This article was published in the fifth issue of Alkhat magazine in July 2011
What is the best camera brand?
This question is being asked constantly and I’m sure that many of you came across it many times. Everyone wants to know which brand is the best; is it Canon, Nikon, Fuji or others? The answer here is that all these companies have been in this field for a long time, allowing them to develop their products and remain in competition to date. So what’s the difference between them and why do we find some preferring one brand over another? The answer here is that the subject is more personal than technical. Most photographers started with a particular brand or based on the fact that he saw it with another photographer and admired its advantages or that those around him use this camera and thus become a fan of this brand especially that if he wants to move to a newer model he of course does not want to lose the accessories with him lenses and flashes and others so he goes to the same brand. Also when a person wants to buy a camera, he asks those around him about the best and most of the answers that come to him are based on the camera that the person in charge has, so you see most people close to each other have the same brand and this is of course positive until information, experiences and sometimes equipment are exchanged between photographers.
Do I buy a professional camera (SLR) or a compact camera?
The other question that is repeated frequently is about the quality it prefers to buy and the answer here is governed by several things: size/weight, type of use, and last but not least budget.
The compact camera is small in size and can be present on a daily basis either in the man’s pocket or in the bag for women and its price is available to everyone old and young (starting at 300 riyals). Other features are that they are easy to use and most of their settings are automatically (also called Point and Shoot) and most of them come with the possibility of shooting video. Its weaknesses are that its lens is fixed and cannot be upgraded. Another weakness is that its accuracy is not high and the noise rate is high. The biggest weakness for me is that most of them have a constant flash power so that its use completely changes the image’s features.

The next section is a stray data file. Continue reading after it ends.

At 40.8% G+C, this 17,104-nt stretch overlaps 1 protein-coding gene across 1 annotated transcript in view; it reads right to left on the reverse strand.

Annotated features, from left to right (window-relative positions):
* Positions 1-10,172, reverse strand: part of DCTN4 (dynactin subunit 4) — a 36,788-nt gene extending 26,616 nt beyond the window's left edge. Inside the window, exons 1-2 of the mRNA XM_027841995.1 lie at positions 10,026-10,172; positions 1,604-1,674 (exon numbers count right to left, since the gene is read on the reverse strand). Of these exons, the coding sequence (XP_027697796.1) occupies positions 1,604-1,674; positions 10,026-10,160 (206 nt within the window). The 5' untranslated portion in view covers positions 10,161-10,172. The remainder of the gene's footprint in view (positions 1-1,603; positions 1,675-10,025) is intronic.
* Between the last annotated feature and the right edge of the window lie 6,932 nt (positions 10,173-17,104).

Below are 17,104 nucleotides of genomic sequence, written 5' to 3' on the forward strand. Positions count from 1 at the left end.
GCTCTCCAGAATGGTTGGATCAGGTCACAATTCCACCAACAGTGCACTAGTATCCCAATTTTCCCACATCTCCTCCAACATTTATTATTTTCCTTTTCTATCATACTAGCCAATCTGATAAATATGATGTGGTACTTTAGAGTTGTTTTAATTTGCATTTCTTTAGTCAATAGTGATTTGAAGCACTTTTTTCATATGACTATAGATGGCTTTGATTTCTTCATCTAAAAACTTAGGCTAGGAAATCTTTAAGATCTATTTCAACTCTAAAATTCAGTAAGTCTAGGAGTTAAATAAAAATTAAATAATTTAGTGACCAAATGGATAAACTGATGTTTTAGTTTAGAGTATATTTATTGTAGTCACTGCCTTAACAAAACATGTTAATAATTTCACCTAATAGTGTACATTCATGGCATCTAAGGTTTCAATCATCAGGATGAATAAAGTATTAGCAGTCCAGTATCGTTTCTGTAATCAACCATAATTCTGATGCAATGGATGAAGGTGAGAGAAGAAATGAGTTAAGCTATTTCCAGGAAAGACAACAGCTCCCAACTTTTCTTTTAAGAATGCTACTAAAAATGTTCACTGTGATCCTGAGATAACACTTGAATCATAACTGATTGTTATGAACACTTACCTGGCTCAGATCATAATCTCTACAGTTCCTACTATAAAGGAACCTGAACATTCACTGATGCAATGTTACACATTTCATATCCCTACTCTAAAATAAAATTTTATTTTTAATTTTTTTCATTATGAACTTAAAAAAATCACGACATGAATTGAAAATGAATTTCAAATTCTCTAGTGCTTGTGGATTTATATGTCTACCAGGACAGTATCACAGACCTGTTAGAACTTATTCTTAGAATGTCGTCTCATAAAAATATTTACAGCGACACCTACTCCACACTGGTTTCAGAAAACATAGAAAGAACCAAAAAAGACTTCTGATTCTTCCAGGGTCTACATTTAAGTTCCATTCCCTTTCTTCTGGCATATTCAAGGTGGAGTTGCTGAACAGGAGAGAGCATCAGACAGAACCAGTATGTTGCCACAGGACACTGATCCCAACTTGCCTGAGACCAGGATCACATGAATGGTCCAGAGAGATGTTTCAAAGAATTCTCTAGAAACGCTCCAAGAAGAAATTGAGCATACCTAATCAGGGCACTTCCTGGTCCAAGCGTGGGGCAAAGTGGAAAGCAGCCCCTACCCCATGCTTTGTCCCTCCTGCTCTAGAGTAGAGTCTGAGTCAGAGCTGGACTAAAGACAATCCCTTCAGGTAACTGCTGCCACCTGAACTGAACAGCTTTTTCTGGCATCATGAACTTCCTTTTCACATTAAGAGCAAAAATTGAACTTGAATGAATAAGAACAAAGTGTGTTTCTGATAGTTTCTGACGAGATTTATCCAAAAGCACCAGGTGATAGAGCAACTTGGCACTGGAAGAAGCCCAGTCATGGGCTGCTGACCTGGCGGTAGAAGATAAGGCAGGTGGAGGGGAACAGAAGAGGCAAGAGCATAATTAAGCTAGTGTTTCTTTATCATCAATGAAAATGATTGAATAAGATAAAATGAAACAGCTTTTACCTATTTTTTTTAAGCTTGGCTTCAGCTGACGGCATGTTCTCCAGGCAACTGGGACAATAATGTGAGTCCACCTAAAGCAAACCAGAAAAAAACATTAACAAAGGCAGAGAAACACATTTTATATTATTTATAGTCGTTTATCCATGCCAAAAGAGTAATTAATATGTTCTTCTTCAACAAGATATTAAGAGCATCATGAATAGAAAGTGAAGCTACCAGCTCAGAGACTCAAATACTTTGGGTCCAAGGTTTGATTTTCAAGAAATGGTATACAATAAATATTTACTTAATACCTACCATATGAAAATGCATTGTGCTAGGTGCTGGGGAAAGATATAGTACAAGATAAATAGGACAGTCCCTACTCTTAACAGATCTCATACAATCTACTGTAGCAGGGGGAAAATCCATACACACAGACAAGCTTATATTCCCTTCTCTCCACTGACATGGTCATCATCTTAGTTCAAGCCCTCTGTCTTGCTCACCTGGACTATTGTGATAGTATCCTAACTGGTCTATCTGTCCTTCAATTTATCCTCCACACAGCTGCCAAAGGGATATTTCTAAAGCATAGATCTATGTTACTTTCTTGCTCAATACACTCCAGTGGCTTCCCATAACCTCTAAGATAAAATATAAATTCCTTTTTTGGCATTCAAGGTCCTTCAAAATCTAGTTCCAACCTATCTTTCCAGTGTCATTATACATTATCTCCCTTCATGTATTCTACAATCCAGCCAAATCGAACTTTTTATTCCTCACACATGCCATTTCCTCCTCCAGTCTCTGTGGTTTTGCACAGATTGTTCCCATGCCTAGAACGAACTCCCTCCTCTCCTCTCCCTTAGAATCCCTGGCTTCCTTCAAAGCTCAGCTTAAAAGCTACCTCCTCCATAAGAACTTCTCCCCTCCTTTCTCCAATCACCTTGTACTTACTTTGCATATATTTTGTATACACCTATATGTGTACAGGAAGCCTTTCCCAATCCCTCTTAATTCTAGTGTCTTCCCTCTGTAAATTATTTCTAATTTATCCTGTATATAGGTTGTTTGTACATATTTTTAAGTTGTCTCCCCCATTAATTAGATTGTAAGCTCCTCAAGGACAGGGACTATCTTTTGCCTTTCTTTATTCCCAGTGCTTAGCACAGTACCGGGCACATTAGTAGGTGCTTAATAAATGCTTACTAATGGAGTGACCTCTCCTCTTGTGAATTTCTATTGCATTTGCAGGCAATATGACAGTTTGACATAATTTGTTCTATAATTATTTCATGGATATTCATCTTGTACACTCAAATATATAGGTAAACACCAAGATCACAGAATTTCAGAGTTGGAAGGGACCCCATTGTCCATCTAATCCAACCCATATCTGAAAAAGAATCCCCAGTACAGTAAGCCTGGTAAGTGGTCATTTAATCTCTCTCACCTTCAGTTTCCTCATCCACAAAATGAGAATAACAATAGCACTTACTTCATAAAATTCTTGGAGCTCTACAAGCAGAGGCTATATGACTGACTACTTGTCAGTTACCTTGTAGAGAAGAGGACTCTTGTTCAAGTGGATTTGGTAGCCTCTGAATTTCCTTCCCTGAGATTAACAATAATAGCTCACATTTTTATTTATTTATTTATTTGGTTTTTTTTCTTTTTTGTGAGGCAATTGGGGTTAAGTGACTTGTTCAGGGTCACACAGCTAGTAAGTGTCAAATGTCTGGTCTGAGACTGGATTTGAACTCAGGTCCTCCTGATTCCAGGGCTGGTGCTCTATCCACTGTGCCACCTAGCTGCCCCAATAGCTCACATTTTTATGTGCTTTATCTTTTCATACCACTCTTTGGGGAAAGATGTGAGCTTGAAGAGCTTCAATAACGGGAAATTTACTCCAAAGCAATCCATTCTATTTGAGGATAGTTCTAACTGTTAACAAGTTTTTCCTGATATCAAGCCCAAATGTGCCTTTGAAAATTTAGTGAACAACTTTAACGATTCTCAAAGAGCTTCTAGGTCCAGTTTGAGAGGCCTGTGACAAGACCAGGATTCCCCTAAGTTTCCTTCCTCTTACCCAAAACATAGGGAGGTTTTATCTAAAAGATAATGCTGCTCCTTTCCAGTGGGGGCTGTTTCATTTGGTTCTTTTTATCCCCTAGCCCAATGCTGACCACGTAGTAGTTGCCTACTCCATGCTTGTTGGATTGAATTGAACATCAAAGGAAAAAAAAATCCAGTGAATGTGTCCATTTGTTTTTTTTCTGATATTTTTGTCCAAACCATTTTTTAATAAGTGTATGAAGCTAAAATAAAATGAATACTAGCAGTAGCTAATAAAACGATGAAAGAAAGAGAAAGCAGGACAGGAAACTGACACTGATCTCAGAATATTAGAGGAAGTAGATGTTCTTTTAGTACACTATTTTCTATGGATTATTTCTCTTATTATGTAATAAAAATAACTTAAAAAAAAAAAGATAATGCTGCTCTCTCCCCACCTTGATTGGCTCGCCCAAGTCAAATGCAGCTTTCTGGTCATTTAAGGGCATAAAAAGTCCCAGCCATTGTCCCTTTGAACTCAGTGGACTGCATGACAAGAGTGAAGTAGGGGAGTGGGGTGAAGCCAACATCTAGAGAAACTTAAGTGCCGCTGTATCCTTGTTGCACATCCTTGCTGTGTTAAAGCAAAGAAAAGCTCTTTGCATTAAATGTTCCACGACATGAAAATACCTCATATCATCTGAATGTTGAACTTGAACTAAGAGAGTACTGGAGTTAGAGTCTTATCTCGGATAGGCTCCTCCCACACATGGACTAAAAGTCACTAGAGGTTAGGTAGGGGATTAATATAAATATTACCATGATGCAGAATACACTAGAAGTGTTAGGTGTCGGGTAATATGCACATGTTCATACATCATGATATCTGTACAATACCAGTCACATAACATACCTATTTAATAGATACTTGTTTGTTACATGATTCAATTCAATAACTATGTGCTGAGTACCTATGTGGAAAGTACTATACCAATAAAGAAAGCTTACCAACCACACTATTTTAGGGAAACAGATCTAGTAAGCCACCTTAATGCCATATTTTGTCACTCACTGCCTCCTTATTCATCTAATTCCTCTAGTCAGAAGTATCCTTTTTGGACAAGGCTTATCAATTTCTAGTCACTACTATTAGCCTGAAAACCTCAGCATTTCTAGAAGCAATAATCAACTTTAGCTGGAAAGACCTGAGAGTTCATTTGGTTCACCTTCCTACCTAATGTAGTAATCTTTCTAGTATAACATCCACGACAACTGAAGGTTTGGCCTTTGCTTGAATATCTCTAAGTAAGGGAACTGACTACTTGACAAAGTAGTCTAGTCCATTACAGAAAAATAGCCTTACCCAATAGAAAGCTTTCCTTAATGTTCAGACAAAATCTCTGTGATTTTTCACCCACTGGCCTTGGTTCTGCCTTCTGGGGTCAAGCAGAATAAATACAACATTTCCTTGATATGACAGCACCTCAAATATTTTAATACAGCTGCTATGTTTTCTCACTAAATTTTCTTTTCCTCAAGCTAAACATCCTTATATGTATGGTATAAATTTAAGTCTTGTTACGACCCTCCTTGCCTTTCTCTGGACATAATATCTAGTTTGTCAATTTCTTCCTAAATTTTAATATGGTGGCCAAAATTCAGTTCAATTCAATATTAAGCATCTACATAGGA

Professional cameras are what all professional photographers use and I remember that I thought it was complicated and I didn’t think about converting it until after my cousin Zaid bought one and I tried it and I liked its features that canceled everything I saw defect in my previous semi-professional camera and then I converted it. This type of camera gives you complete control of all the settings (we will talk about the settings in the upcoming numbers hopefully) one of the most important features of this type is that the lens is not fixed but there are many types of lenses for all areas and types of photography that we touched in the previous numbers and the lens is changed according to the subject being photographed there are lenses suitable for photographing landscapes and other for portraiture and other macro and so on. The accuracy of this type is very high and the colors are more saturated than the compact cameras. Another advantage is the presence of many accessories for each type of flash, remote control, light gauges and others, which helps the professional photographer to show his work in the best possible way and professionally. Some professional cameras come with a built-in flash but again for the built-in flash here the same weaknesses as the flash built-in type mentioned but the beautiful here is the presence of a standalone flash (sold individually) with professional features and can be fully controlled and its work coincides with camera settings which eliminates the negative effect of the flash relatively or even entirely. Another important feature of professional cameras is focus points (Fox) as here they are many and can be controlled by the camera so that they make the extras and sharpness anchored in the main element of the image.
I also think it is important to look even briefly at semi-professional cameras, which are between integrated cameras and professional cameras, most of which have a fixed lens and a similar size to professional cameras and tools similar to those in professional cameras but briefly such as the control of the speed of the buyer, the aperture and iso (we will talk about them later). Etc. and also control the focus points (Fox) although fewer than professional cameras.
It should be noted here that the photographer is the one who makes the picture, not the camera, who determines the elements, the angle numbers and the timing… Etc. and the camera remains an auxiliary element no more and here I give an example I repeat permanently, namely friend Ayman Al-Jamaz(http://aljammazphotography.com/photography)who directed beautiful works and high accuracy with a semi-professional camera and said in one of his lectures that he did not decide to go to the professional camera (2008) until he became confident that he had taken out of the camera all he could get out and there is no room to take out more.